TALLAHASSEE — The search will soon be under way in Florida for every Hispanic, farmworker, college student and member of other historically hard-to-count groups in a marketing blitz aimed at improving the 2010 census count.
Billions of federal dollars hinge on an accurate count. But with minority and transient populations on the rise in Florida, state officials say it will be harder than ever to get the count right. A mix of old and new media — TV, radio, billboards and social networking sites — will all be employed in the effort.
"Florida will be facing major challenges in the 2010 census," said Clyde Diao, Gov. Charlie Crist's census liaison. He cited factors such as poverty, rising unemployment, language barriers, a growing minority population and a housing foreclosure crisis that has displaced many people from their homes.
Floridians will soon be bombarded with messages reminding them to fill out census forms, part of a $2.1 million outreach.
A total of 31 public relations and marketing firms have teamed up with grass roots organizations to seek all or part of the money. Crist's office is expected to divvy up the contract Wednesday.
"The hard-to-count populations have a fear of government. They don't necessarily want to be counted," said Ayla Anderson, an analyst in Crist's office. "So we have to incorporate trusted voices in the community to ensure that they will fill out their census questionnaires or answer their door when the enumerator comes knocking."
In the next few weeks, every Florida household will get a census form in the mail. In March, census takers will begin knocking on doors, looking for people who didn't respond.
In April, the state's marketing blitz begins.
The state's ever-shiftng demographics saw continued growth in the nonwhite population over the past decade, from 34.6 percent in the 2000 census to 39.2 percent in 2007.
The state has identified 10 groups to be strategically targeted by marketers. They are American Indians, Asian-American and Pacific Islanders, African-Americans and Caribbean-Americans, college students, disabled people, Hispanics, the homeless, part-time residents, migrant farmworkers and rural residents. In addition, blacks and Hispanics in South Florida will be targeted separately, bringing the total of targeted audiences to 12.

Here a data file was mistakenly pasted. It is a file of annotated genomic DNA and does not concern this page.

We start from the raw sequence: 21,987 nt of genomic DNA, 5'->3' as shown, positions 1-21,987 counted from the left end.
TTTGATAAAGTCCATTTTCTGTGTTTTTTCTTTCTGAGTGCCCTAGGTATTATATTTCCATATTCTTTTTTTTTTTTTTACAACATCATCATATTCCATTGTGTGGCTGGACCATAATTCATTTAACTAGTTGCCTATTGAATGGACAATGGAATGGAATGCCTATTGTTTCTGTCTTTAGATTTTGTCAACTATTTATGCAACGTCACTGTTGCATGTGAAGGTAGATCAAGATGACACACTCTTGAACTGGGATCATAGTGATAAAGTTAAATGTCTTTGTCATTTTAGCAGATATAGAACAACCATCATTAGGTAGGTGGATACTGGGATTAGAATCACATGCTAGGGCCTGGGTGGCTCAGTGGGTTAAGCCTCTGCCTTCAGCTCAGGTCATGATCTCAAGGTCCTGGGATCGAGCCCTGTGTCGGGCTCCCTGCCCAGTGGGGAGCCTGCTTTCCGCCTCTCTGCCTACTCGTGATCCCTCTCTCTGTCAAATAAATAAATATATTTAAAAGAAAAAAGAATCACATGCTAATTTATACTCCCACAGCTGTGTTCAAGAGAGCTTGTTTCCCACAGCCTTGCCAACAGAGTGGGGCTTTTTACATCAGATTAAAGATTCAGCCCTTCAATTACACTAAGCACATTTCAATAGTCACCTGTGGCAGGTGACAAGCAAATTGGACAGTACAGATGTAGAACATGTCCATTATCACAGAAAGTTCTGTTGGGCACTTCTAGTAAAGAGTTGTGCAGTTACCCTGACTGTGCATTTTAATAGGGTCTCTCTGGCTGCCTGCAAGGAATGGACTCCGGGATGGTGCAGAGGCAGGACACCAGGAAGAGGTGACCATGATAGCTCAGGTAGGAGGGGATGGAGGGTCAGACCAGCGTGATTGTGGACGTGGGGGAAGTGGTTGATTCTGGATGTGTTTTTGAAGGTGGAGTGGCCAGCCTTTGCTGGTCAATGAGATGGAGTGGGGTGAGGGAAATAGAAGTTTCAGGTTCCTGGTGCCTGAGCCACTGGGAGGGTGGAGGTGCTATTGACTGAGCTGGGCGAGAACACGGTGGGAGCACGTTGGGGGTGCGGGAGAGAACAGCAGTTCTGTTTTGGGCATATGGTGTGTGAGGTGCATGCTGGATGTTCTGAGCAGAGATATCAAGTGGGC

The state says those groups are identified by the U.S. Census Bureau as living in areas with low mail response rates.
In the last census in 2000, Florida's census response rate was 63 percent, below the national average of 67 percent and at the bottom among the 10 most populous states. A firm that played a prominent role in the previous two census counts, the Florida Association of Broadcasters, is again seeking to do the work.
The group has teamed with Volunteer Florida, a statewide network of grass roots organizations, to get the word out this time.
"I'm certainly hopeful," said Pat Roberts, president of the broadcasters group. "There is nobody that understands the importance of the head count more than the broadcasters, because it affects our ratings."
The broadcasters applied for all 12 components of the outreach. So did Ron Sachs Communications, a prominent PR firm that has teamed up with an array of community organizations, from the Florida Farm Bureau to the Redlands Christian Migrant Association in South Miami-Dade.
In its proposal, Sachs urged the Governor's Office to hire one vendor to run the entire program, warning that choosing multiple vendors could lead to "inconsistent results and haphazard messaging" and would be difficult to manage.
A year ago, Crist created the 45-member Complete Count Committee, which helped to oversee creation of the marketing plan. A five-member evaluation team will rate the applicants based on their plans and how efficiently they would spend the money.
The team includes two Miamians: Luis De Rosa of the Puerto Rican Chamber of Commerce of South Florida and Horacio Soberon-Ferrer of the Alliance for Aging. The others are Bill Peeler, a Lake City veteran; Davin Suggs of the Florida Association of Counties; and Hue Reynolds of the state Department of Education.
It's common in highly competitive contract awards for an unsuccessful bidder to challenge the state's decision. Such a protest in the census outreach program would delay the outreach effort and hinder the state's efforts to improve the count.
Steve Bousquet can be reached at email@example.com or (850) 224-7263.